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01.12.2011 | Case report | Ausgabe 1/2011 Open Access

Journal of Medical Case Reports 1/2011

Epidural varicosis as a possible cause of radicular pain: a case report

Zeitschrift:
Journal of Medical Case Reports > Ausgabe 1/2011
Autor:
Stefan Endres
Wichtige Hinweise

Electronic supplementary material

The online version of this article (doi:10.​1186/​1752-1947-5-537) contains supplementary material, which is available to authorized users.

Competing interests

The author declares that they have no competing interests.

Abstract

Introduction

The incidence rate of epidural varicosis has declined by 0.07% to 1.2% since the introduction of computed tomography and magnetic resonance imaging. Despite the use of these modern imaging methods it can still be difficult to distinguish the diagnosis of epidural varicosis from other causes, such as nucleus pulposus prolapse.

Case presentation

We present the case of a 48-year-old Caucasian woman who had been experiencing sciatic pain for seven years. A physical examination showed nerve root pain at L5 on the right side, with positive signs of neurotension. During an elective hysterectomy due to endometriosis, unusually pronounced varicosis in her lesser pelvis was seen that had not previously been detected. Postoperatively, our patient developed a symptomatic pulmonary embolism. Findings from magnetic resonance tomography of her lumbar spine, in conjunction with our patient's history, were considered by the radiologist to be indicative of epidural varicosis. No further pathological abnormalities that could have been the cause of the nerve root pain were found.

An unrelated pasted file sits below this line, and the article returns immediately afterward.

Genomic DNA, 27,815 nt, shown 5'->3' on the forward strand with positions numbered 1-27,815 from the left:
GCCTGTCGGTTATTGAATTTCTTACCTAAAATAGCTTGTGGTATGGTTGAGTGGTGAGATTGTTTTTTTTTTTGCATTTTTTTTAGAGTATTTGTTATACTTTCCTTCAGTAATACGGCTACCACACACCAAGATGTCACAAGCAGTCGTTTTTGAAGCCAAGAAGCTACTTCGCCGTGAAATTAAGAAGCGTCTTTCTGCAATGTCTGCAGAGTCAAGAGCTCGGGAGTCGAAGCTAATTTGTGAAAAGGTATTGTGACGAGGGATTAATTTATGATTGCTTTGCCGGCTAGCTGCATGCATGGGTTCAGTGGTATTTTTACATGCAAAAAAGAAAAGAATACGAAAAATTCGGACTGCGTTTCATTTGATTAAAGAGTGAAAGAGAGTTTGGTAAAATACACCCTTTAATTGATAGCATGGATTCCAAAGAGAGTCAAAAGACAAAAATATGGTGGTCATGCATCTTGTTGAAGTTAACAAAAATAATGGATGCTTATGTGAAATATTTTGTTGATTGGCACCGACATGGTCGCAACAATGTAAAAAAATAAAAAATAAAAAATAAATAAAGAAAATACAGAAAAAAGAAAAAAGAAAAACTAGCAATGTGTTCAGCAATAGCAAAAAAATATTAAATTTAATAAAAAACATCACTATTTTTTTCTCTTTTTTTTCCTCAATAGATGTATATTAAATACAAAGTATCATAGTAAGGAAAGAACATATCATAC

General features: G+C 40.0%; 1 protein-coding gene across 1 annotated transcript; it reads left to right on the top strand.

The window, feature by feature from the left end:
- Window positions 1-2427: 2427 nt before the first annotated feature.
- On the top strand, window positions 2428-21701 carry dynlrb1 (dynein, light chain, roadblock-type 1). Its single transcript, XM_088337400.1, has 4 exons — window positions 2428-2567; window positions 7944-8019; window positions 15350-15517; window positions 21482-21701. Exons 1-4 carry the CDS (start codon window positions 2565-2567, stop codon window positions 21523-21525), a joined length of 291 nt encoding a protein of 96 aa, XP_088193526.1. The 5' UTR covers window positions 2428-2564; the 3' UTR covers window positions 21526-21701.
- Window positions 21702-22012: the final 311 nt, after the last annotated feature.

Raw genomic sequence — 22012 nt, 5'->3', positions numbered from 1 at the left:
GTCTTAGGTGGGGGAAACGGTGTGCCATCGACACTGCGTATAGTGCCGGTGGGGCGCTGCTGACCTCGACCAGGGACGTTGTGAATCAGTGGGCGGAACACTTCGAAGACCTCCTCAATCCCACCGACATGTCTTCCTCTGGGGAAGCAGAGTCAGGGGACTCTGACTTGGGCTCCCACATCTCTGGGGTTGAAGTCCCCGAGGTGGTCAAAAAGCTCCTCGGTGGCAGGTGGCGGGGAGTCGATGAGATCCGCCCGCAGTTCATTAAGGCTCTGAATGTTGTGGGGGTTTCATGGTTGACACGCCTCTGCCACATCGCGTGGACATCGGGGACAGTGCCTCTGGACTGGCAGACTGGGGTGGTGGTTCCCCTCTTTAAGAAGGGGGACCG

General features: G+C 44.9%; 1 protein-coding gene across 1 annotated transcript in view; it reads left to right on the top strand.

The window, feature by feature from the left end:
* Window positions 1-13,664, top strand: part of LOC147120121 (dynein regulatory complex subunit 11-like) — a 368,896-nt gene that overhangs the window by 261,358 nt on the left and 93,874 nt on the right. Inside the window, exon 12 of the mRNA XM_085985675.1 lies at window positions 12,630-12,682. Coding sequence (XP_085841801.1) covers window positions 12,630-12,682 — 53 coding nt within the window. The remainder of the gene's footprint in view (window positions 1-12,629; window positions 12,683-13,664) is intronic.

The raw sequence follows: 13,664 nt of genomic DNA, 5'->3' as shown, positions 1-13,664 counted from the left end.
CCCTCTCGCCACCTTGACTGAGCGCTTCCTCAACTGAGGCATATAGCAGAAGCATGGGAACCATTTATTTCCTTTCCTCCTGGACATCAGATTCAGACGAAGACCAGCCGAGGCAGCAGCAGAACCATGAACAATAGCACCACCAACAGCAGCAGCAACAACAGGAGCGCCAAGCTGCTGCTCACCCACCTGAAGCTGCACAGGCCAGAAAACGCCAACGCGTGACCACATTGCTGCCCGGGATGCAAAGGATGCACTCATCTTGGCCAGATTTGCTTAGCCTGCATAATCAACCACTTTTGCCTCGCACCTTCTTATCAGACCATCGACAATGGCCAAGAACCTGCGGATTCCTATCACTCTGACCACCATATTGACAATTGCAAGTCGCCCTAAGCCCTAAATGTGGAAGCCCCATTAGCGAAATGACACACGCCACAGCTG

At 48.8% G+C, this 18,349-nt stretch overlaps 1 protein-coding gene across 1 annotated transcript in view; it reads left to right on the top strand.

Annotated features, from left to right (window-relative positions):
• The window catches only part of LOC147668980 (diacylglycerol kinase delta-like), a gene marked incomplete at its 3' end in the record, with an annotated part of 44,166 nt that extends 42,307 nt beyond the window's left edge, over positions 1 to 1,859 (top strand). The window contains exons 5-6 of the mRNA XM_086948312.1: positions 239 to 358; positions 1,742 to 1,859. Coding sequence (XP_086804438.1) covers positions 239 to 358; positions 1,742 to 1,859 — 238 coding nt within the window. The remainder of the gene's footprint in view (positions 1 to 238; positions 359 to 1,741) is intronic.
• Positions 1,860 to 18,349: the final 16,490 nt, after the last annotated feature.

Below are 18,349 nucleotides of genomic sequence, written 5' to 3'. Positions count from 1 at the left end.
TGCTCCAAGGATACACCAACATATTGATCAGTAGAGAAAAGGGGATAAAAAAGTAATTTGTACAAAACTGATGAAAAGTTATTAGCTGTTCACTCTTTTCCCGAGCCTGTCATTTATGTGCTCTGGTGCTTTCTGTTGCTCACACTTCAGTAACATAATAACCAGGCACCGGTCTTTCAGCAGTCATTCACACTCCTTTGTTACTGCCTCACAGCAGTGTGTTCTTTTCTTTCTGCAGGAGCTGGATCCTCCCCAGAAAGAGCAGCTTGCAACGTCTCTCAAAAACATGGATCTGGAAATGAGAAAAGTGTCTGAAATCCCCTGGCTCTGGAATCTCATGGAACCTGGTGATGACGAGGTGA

Conclusions

In cases of epidural varicosis with irritation of neural structures as a result of inferior vena cava hypoplasia, surgical treatment leads to unsatisfactory results. Significantly better results can be achieved by resolving the cause of the vena cava pathology. In cases of hypoplasia or aplasia of the inferior vena cava this is not always possible; consequently, as in the case of our patient, only a symptomatic therapy in combination with an anticoagulant and compression therapy can be performed.

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